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Komatsu Fig. 19
Four representative cosmological parameters that have improved significantly by adding the BAO and SN data. (See also Table 1.) The contours show the 68% and 95% CL. The WMAP-only constraint is shown in blue, while WMAP+BAO+SN in red. (Left) The distance information from BAO and SN provides a better determination of Ωmh2, which results in 40% better determination of σ8. (Right) The BAO data, being the absolute distance indicator, provides a better determination of H0, which results in a factor of 2 better determination of ΩΛ, Ωb, and Ωc.
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Komatsu Fig C1
Evolution of dark energy for w0 = -1.1 and w' = 1, and various transition redshifts, ztrans = 0.5, 2, and 10, above which w(z) approaches to -1. (Top Left) Evolution of the dark energy to matter density ratio as a function of z. Note that the vertical axis has been multiplied by 106. (Top Right) Evolution of the dark energy density relative to the dark energy density at present. The dark energy density was nearly constant at high redshifts above ztrans; thus, these models can describe the "thawing models," (Caldwell & Linder 2005) in which dark energy was nearly constant at early times, and had become dynamical at lower redshifts. (Bottom Left) Evolution of the equation of state, w(z) = Pde(z)/ρde(z). By construction of the model, w(z) approaches to -1 beyond ztrans. (Bottom Right) Evolution of the effective equation of state, weff(z), which determines the evolution of dark energy density as ρde(z) = ρde(0)(1 + z)3[ 1+weff(z)].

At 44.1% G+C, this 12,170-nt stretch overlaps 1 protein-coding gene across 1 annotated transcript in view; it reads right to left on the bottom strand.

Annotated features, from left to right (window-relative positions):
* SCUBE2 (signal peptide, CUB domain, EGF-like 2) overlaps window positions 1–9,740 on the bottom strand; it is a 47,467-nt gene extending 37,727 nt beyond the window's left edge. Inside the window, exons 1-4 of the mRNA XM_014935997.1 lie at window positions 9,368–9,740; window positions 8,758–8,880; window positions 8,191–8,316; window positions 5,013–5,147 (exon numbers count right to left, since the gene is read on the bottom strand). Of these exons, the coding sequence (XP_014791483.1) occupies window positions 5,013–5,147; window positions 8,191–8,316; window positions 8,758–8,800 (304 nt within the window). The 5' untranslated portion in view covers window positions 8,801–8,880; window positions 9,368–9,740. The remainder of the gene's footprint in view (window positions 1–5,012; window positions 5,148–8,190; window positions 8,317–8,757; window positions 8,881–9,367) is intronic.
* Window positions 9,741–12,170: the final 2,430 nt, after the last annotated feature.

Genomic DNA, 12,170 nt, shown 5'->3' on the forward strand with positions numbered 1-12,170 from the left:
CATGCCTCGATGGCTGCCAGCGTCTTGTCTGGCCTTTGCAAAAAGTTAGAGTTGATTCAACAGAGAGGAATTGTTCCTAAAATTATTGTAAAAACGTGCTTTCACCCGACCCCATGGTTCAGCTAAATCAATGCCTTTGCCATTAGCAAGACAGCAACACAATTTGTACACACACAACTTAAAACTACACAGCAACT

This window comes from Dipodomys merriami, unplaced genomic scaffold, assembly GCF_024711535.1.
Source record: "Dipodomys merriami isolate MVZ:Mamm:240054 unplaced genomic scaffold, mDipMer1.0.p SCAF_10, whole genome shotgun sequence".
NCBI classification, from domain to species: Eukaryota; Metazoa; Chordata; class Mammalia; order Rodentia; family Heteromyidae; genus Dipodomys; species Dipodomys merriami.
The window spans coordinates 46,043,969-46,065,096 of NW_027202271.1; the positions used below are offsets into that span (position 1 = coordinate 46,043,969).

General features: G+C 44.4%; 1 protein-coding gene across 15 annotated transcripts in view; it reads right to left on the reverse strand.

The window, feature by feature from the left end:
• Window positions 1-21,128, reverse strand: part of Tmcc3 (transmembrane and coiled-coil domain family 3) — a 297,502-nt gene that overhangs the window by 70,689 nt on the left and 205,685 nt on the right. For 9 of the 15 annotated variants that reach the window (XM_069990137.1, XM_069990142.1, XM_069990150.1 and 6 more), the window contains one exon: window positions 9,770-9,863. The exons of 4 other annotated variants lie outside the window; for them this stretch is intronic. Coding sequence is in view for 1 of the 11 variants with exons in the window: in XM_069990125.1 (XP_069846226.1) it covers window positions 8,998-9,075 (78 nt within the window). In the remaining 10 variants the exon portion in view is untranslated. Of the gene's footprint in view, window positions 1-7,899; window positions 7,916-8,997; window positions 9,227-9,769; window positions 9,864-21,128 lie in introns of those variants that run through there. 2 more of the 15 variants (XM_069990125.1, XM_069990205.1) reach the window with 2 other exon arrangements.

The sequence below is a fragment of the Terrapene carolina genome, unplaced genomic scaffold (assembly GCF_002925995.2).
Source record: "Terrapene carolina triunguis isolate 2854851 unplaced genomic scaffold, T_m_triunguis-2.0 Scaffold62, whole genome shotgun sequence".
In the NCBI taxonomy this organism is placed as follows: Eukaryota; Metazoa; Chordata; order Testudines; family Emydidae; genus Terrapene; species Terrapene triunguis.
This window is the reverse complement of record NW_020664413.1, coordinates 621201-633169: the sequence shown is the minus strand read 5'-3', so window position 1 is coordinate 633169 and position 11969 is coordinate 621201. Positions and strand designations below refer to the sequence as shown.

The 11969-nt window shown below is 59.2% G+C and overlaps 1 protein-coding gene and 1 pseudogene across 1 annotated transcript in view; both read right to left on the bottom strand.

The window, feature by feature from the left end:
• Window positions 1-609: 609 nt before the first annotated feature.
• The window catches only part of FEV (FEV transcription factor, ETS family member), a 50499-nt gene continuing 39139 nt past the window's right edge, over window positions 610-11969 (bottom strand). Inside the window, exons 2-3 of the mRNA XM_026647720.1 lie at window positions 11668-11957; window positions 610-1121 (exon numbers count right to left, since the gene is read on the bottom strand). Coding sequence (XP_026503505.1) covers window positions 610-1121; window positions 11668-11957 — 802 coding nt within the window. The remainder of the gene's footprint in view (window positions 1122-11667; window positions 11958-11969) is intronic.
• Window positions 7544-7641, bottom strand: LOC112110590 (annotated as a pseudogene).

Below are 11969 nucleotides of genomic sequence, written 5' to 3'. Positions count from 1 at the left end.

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Komatsu Fig D1
The same as Fig. 15, but the systematic errors in the Type Ia supernova data are included.